1. Steering Through Turbulence
  2. ExxonMobil – Close to hitting huge oil reserves in Pakistan, bigger than Kuwait’s
  3. NAYA PAKISTAN?
  4. Making ADR work for Women
  5. Women’s Rights under Family Law
  6. Shutting the Door on Refugees
  7. Water Challenges and Opportunities
  8. In Conversation with Dr. Ghulam Rasul on Hydrology
  9. In Conversation with Shafqat kakakhel: Internal Water Management Practices
  10. Come on Skipper !
  11. GUMM
  12. Annus Horibilis
  13. The Inhumanity of Pakistan’s Coal Industry
  14. Iran Nuclear Deal The U.S Withdrawal
  15. Method in the Madness
  16. Legal System Reforms
  17. Power Over Impulse
  18. Refugees and Migrants are People too
  19. PTCL – A Nonstop Journey Towards Excellence
  20. Gulgee – The Last of The Greats
  21. Patrik Hoffmann – Sonraj
  22. Pakistan’s Primordial Hindu Heritage
  23. Pakistan’s Migrant Tragedy
  24. PTCL – Fastest Growing Brand in Pakistan
  25. Keep Pakistan’s Wagon Hitched To The China Star
  26. Anique’s Chocolate Cake
  27. Selfless & Fearless – Lahore Qalandars
  28. NEWS PICKS
  29. Intellectual Property and Tourism
  30. Fitness with the Mughal
  31. REBEL WITH A CAUSE
  32. The Big Fat Lie – Cholesterol (Part-1)
  33. Mummy’s Recipes Roast Chicken & Veg
  34. ENGAGING HEADS HEARTS AND HANDS
  35. The Big Fat Lie – Cholesterol (Part-2)
  36. Q & A with Star of Parchi
  37. Addressing Sexual Abuse
  38. Q & A with EMAN ZAEEM & MEHR SAAD
  39. Pakistan’s Lost Children
  40. ENGLAND AND THE INDUSTRIAL REVOLUTION
  41. STICK WITH FRIENDS AND DITCH THE ENEMIES
  42. The Phenomenon that Stephen Hawking was!
  43. In Conversation with ANUSHAY ZEESHAN
  44. Q & A with owner of District 6 – Anum Rafat
  45. Ali Rehman Khan – Naturally A Star
  46. MUNIBA`S Call for Tolerance & Justice
  47. Q&A Muniba Mazari
  48. Health Quotient (Dental health)
  49. Money for nothing, bits for free
  50. FinTech
  51. TRADING THREATS OF WAR
  52. Crisis of Civilization
  53. Child Sexual Abuse
  54. Education is the only Solution
  55. Fit for Purpose
  56. BLUE CHIP TALKS TO THE CREATOR OF TEETOO AND TANIA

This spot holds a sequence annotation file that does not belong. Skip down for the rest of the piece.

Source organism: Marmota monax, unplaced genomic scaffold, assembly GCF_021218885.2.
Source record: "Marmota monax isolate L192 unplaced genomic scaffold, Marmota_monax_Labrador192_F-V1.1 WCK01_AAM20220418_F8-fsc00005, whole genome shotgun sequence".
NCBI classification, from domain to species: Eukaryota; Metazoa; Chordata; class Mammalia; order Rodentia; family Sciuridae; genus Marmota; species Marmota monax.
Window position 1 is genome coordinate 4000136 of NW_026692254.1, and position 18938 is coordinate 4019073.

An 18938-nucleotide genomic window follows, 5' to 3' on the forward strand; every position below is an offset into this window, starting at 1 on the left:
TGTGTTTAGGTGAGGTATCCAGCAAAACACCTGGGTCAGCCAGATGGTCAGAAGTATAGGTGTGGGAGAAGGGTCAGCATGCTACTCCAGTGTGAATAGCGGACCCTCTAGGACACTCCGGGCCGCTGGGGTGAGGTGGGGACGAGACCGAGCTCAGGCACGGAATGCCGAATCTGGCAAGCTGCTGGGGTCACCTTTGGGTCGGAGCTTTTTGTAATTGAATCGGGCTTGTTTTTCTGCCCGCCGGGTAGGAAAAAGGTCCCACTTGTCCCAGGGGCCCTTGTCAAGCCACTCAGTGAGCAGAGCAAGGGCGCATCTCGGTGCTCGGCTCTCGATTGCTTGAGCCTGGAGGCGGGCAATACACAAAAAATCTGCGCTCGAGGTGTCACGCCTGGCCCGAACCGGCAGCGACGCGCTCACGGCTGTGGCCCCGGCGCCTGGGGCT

57. Mini meringue recipe
  58. NEW ANIMATED TV SERIES PAKISTANI
  59. Changing the Perception of Public Transport Motorway Express
  60. AUSTENISTAN DEBUTS WITH ELEGANCE AND ENTHUSIASM
  61. PAKISTAN’S WOMEN OF 2017
  62. THE BEAUTY IN BUSINESS
  63. PERCEPTIONS ARE ALSO REALITY
  64. Blue Chip Q/A with Atiqa Odho
  65. Five major political events of 2017
  66. WHAT DOES TRUMP’S TWEET MEAN FOR CPEC AND THE REGION
  67. THE GLOBAL ECONOMY IN 2017
  68. AFGHANISTAN GOING DOWNHILL
  69. 2017 FOR PSX – THE CLIMB AND THE DECLINE
  70. What we can learn from Ghalib
  71. QUINOA SALAD WITH THAI DRESSING
Thu, Sep 20, 2018
  1. Steering Through Turbulence
  2. ExxonMobil – Close to hitting huge oil reserves in Pakistan, bigger than Kuwait’s
  3. NAYA PAKISTAN?
  4. Making ADR work for Women
  5. Women’s Rights under Family Law
  6. Shutting the Door on Refugees
  7. Water Challenges and Opportunities
  8. In Conversation with Dr. Ghulam Rasul on Hydrology
  9. In Conversation with Shafqat kakakhel: Internal Water Management Practices
  10. Come on Skipper !
  11. GUMM
  12. Annus Horibilis
  13. The Inhumanity of Pakistan’s Coal Industry
  14. Iran Nuclear Deal The U.S Withdrawal
  15. Method in the Madness
  16. Legal System Reforms
  17. Power Over Impulse
  18. Refugees and Migrants are People too
  19. PTCL – A Nonstop Journey Towards Excellence
  20. Gulgee – The Last of The Greats
  21. Patrik Hoffmann – Sonraj
  22. Pakistan’s Primordial Hindu Heritage
  23. Pakistan’s Migrant Tragedy
  24. PTCL – Fastest Growing Brand in Pakistan